The state of the job market also plays a role in improving the markets. While Raveis cited the “huge opportunity” that the current market’s affordability factors—the depressed home prices and close-to-3-percent interest rates on mortgages—represent, he said only those prospective buyers who feel financially sound are jumping to buy.

“The only way buyers will seize opportunities will be if we can bring jobs to Connecticut,” Raveis said. 

Signs of Life in 2012 Spring Market

The early start of spring 2012, however, has shown some promising signs already. Raveis said the his company’s numbers for April look “pretty good.

They’re going north for the first time—there have been more transactions.”

Down in Greenwich, real estate agents at have seen a recent uptick in sales in that market, according to Managing Broker .

Realtors in her office have been taking two to three prospective buyers out each day to look at homes in the area. In fact, just minutes before speaking with Patch, Anderson heard from one of her top agents, who said one of her buyers found their dream home. At the same time one of the real estate agent’s listings had an accepted offer.

“I think it’s really moving now…it feels like we’re here, we made it,” Anderson said. “We’re feeling very optimistic and excited bout the wave of the market.”

Up in Newtown, Cathy Masi said she’s seen multiple offers on listed homes, something that hasn’t occurred in recent years. Demand for homes hasn’t quite reached a level that would mean a rise in home values and prices, but we’re slowly heading toward a balanced market, she said, because sales activity is getting closer to the number of homes for sale.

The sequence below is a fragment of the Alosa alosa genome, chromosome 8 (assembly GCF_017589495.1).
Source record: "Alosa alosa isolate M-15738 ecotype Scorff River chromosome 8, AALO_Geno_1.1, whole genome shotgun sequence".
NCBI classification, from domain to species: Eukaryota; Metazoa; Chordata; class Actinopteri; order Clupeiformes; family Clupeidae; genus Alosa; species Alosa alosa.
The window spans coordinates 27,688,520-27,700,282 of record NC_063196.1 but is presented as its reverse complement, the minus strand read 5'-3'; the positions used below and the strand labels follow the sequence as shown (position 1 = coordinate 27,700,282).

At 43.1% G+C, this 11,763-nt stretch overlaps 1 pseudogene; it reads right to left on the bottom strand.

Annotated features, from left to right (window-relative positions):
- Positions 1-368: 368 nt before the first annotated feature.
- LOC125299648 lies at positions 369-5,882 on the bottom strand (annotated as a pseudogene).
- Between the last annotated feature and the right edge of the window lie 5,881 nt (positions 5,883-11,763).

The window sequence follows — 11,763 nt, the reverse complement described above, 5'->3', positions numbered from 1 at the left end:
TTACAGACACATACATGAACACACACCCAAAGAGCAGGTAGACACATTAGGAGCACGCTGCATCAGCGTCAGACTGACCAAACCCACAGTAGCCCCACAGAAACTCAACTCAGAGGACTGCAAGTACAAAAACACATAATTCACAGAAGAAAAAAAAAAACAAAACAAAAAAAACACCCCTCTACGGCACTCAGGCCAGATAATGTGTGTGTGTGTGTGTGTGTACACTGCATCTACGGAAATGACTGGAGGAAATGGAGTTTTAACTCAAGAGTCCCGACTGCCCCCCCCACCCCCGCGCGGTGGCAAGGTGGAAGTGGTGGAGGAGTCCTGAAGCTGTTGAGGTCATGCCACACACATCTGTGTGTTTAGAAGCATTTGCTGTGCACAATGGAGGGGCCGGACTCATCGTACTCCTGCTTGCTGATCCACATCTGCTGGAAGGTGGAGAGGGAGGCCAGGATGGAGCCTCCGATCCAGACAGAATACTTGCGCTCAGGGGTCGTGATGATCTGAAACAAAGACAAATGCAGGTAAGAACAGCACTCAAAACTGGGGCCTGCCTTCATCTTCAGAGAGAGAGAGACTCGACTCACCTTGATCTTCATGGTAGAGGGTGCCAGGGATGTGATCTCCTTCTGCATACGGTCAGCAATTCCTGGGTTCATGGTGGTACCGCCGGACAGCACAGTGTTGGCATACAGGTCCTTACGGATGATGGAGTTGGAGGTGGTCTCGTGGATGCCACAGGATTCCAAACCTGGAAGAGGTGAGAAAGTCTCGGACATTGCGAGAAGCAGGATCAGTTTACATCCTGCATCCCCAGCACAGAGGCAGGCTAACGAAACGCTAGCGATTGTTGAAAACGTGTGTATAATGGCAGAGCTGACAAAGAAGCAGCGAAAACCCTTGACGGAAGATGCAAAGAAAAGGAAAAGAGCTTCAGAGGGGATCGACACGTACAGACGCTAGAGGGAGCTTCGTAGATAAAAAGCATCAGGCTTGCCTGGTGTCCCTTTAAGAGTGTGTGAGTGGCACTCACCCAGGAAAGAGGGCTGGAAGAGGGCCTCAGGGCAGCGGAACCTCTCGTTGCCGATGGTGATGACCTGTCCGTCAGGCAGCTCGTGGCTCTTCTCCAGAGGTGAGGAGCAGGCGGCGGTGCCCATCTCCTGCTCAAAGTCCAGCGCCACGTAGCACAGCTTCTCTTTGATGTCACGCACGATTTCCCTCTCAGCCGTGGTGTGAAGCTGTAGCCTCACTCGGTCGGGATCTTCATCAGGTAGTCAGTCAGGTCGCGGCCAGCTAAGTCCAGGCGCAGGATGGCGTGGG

“Buyers want to get on with their lives; sellers want to get on with their lives. That’s the trend I’ve been seeing,” Masi said.

Appendix

Comparing Quarter 1 to Quarter 1 from 2006 to 2012 (2012 Q1 numbers were just released earlier in April)

YearBethelDanburyDarienFairfieldGreenwichMonroeNew CanaanNewtownNorwalkSheltonStamfordTrumbullWestportWilton  2006 $419,940 $372,764 $1,169,668 $559,908 $1,225,982 $478,195 $1,528,607 $472,665 $517,356 $510,164 $699,246 $492,563 $1,310,374 $898,833   2007 $419,940 $349,314 $1,126,463 $569,593 $1,163,741 $445,950 $1,468,065 $415,836 $496,935 $518,939 $676,137 $480,819 $1,320,192 $873,618   2008 $390,593 $322,863 $1,039,126 $570,570 $1,145,492 $439,624 $1,398,965 $378,852 $500,847 $492,331 $644,197 $394,882 $1,304,541 $856,939   2009 $357,300 $282,215 $878,361 $477,024 $952,343 $409,736 N/A $328,712 $400,757 $433,182 $547,279 $326,620 $1,081,408 N/A   2010 $320,296 $270,420 $851,357 $426,721 $942,268 $375,948 $1,181,401 $335,835 $392,016 $405,927 $541,092 $304,635 $1,013,565 $669,311   2011 $305,066 $242,899 $856,431 $415,810 $921,374 $364,489 $1,178,210 $327,825 $403,177 $388,693 $537,660 $270,216 $1,047,119 $676,393   2012 $278,470 $222,082 $796,603 $401,788 $905,918 $348,611 $995,549 $299,237 $321,980 $358,040 $512,703 $290,709 $933,288 $574,618  Net Increase/(Decrease) from Q1, 2006 to Q1, 2012($141,470)($150,682)($373,065)($158,120)($320,064)($129,584)($533,058)($173,428)($195,376)($152,124)($186,543)($201,854)($377,086)($324,215)Ave Net Decrease: $244,047.79Net Increase/(Decrease) from Q1, 2011 to Q1, 2012($26,596)($20,817)($59,828)($14,022)($15,456)($15,878)($182,661)($28,588)($81,197)($30,653)($24,957)$20,493($113,831)($101,775)Ave Net Decrease: $49,697.57

 

*Mid-Tier: Mid-tier describes the characteristics of homes in the “middle” of each market—those homes that fall into the middle of the range of square footage, age, and price within a town. See the attached PDF for details for each market in the state.

– Michael Dinan contributed to this report.